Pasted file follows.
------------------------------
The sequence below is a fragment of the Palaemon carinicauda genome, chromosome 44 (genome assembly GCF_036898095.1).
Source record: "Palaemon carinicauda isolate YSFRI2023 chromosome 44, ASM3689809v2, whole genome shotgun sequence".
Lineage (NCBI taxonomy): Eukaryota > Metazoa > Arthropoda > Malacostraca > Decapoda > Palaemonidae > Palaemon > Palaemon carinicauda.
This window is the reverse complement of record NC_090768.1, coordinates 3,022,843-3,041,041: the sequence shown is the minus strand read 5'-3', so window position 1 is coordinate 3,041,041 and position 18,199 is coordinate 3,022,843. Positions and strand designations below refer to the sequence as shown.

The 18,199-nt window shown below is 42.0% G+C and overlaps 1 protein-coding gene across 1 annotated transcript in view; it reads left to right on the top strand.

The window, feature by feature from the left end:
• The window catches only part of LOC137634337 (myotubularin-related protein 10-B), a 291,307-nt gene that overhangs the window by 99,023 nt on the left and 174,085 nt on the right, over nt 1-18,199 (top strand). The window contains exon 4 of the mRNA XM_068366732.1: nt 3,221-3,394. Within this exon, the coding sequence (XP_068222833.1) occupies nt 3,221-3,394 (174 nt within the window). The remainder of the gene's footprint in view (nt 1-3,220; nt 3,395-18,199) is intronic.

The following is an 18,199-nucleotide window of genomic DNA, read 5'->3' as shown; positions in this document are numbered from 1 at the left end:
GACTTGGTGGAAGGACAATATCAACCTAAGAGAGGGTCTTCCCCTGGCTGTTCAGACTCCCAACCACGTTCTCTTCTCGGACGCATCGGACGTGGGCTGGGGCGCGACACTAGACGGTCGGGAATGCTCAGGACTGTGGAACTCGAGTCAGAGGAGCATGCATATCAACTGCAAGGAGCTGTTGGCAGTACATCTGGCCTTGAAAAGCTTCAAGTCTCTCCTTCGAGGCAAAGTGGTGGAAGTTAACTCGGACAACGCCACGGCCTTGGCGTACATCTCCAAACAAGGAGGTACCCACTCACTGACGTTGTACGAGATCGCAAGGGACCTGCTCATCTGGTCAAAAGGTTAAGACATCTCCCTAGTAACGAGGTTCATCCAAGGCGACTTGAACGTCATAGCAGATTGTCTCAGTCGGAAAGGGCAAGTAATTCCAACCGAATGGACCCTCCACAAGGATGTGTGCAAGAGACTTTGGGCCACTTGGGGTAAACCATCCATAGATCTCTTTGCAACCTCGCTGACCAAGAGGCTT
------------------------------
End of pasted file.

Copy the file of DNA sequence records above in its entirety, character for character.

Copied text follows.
The sequence below is a fragment of the Palaemon carinicauda genome, chromosome 44 (genome assembly GCF_036898095.1).
Source record: "Palaemon carinicauda isolate YSFRI2023 chromosome 44, ASM3689809v2, whole genome shotgun sequence".
Lineage (NCBI taxonomy): Eukaryota > Metazoa > Arthropoda > Malacostraca > Decapoda > Palaemonidae > Palaemon > Palaemon carinicauda.
This window is the reverse complement of record NC_090768.1, coordinates 3,022,843-3,041,041: the sequence shown is the minus strand read 5'-3', so window position 1 is coordinate 3,041,041 and position 18,199 is coordinate 3,022,843. Positions and strand designations below refer to the sequence as shown.

The 18,199-nt window shown below is 42.0% G+C and overlaps 1 protein-coding gene across 1 annotated transcript in view; it reads left to right on the top strand.

The window, feature by feature from the left end:
• The window catches only part of LOC137634337 (myotubularin-related protein 10-B), a 291,307-nt gene that overhangs the window by 99,023 nt on the left and 174,085 nt on the right, over nt 1-18,199 (top strand). The window contains exon 4 of the mRNA XM_068366732.1: nt 3,221-3,394. Within this exon, the coding sequence (XP_068222833.1) occupies nt 3,221-3,394 (174 nt within the window). The remainder of the gene's footprint in view (nt 1-3,220; nt 3,395-18,199) is intronic.

The following is an 18,199-nucleotide window of genomic DNA, read 5'->3' as shown; positions in this document are numbered from 1 at the left end:
GACTTGGTGGAAGGACAATATCAACCTAAGAGAGGGTCTTCCCCTGGCTGTTCAGACTCCCAACCACGTTCTCTTCTCGGACGCATCGGACGTGGGCTGGGGCGCGACACTAGACGGTCGGGAATGCTCAGGACTGTGGAACTCGAGTCAGAGGAGCATGCATATCAACTGCAAGGAGCTGTTGGCAGTACATCTGGCCTTGAAAAGCTTCAAGTCTCTCCTTCGAGGCAAAGTGGTGGAAGTTAACTCGGACAACGCCACGGCCTTGGCGTACATCTCCAAACAAGGAGGTACCCACTCACTGACGTTGTACGAGATCGCAAGGGACCTGCTCATCTGGTCAAAAGGTTAAGACATCTCCCTAGTAACGAGGTTCATCCAAGGCGACTTGAACGTCATAGCAGATTGTCTCAGTCGGAAAGGGCAAGTAATTCCAACCGAATGGACCCTCCACAAGGATGTGTGCAAGAGACTTTGGGCCACTTGGGGTAAACCATCCATAGATCTCTTTGCAACCTCGCTGACCAAGAGGCTT